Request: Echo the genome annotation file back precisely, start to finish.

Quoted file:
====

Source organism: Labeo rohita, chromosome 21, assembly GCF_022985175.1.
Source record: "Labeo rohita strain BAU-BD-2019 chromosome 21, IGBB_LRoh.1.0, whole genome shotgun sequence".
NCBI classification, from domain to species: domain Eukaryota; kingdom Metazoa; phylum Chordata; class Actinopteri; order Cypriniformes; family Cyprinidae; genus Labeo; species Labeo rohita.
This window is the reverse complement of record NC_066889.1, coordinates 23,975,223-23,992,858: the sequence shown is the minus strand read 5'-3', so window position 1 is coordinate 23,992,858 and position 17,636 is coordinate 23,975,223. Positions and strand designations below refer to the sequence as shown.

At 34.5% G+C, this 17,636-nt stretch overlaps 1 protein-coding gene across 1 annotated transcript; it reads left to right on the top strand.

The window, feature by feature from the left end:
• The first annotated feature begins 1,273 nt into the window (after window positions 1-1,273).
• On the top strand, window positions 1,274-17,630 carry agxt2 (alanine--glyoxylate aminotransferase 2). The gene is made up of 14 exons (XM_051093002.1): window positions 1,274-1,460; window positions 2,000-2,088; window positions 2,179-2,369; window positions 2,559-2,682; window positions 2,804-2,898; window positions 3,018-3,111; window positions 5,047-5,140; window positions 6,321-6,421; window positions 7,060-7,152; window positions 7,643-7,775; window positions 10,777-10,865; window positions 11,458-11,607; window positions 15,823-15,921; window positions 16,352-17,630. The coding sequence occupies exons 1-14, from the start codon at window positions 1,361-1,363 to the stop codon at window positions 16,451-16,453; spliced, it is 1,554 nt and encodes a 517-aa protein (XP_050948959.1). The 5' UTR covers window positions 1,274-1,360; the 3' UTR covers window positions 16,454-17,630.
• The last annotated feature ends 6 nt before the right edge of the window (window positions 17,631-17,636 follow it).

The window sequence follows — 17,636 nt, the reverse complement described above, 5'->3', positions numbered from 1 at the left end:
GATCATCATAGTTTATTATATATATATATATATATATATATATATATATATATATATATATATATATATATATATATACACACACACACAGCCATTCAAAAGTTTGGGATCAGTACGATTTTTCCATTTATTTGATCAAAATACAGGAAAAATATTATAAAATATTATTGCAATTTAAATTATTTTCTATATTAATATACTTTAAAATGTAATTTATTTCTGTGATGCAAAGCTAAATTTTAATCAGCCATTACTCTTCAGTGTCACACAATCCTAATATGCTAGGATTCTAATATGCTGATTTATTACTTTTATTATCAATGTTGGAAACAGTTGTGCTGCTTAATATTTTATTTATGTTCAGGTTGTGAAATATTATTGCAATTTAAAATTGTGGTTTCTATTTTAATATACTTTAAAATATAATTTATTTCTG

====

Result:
Source organism: Labeo rohita, chromosome 21, assembly GCF_022985175.1.
Source record: "Labeo rohita strain BAU-BD-2019 chromosome 21, IGBB_LRoh.1.0, whole genome shotgun sequence".
NCBI classification, from domain to species: domain Eukaryota; kingdom Metazoa; phylum Chordata; class Actinopteri; order Cypriniformes; family Cyprinidae; genus Labeo; species Labeo rohita.
This window is the reverse complement of record NC_066889.1, coordinates 23,975,223-23,992,858: the sequence shown is the minus strand read 5'-3', so window position 1 is coordinate 23,992,858 and position 17,636 is coordinate 23,975,223. Positions and strand designations below refer to the sequence as shown.

At 34.5% G+C, this 17,636-nt stretch overlaps 1 protein-coding gene across 1 annotated transcript; it reads left to right on the top strand.

The window, feature by feature from the left end:
• The first annotated feature begins 1,273 nt into the window (after window positions 1-1,273).
• On the top strand, window positions 1,274-17,630 carry agxt2 (alanine--glyoxylate aminotransferase 2). The gene is made up of 14 exons (XM_051093002.1): window positions 1,274-1,460; window positions 2,000-2,088; window positions 2,179-2,369; window positions 2,559-2,682; window positions 2,804-2,898; window positions 3,018-3,111; window positions 5,047-5,140; window positions 6,321-6,421; window positions 7,060-7,152; window positions 7,643-7,775; window positions 10,777-10,865; window positions 11,458-11,607; window positions 15,823-15,921; window positions 16,352-17,630. The coding sequence occupies exons 1-14, from the start codon at window positions 1,361-1,363 to the stop codon at window positions 16,451-16,453; spliced, it is 1,554 nt and encodes a 517-aa protein (XP_050948959.1). The 5' UTR covers window positions 1,274-1,360; the 3' UTR covers window positions 16,454-17,630.
• The last annotated feature ends 6 nt before the right edge of the window (window positions 17,631-17,636 follow it).

The window sequence follows — 17,636 nt, the reverse complement described above, 5'->3', positions numbered from 1 at the left end:
GATCATCATAGTTTATTATATATATATATATATATATATATATATATATATATATATATATATATATATATATATATACACACACACACAGCCATTCAAAAGTTTGGGATCAGTACGATTTTTCCATTTATTTGATCAAAATACAGGAAAAATATTATAAAATATTATTGCAATTTAAATTATTTTCTATATTAATATACTTTAAAATGTAATTTATTTCTGTGATGCAAAGCTAAATTTTAATCAGCCATTACTCTTCAGTGTCACACAATCCTAATATGCTAGGATTCTAATATGCTGATTTATTACTTTTATTATCAATGTTGGAAACAGTTGTGCTGCTTAATATTTTATTTATGTTCAGGTTGTGAAATATTATTGCAATTTAAAATTGTGGTTTCTATTTTAATATACTTTAAAATATAATTTATTTCTG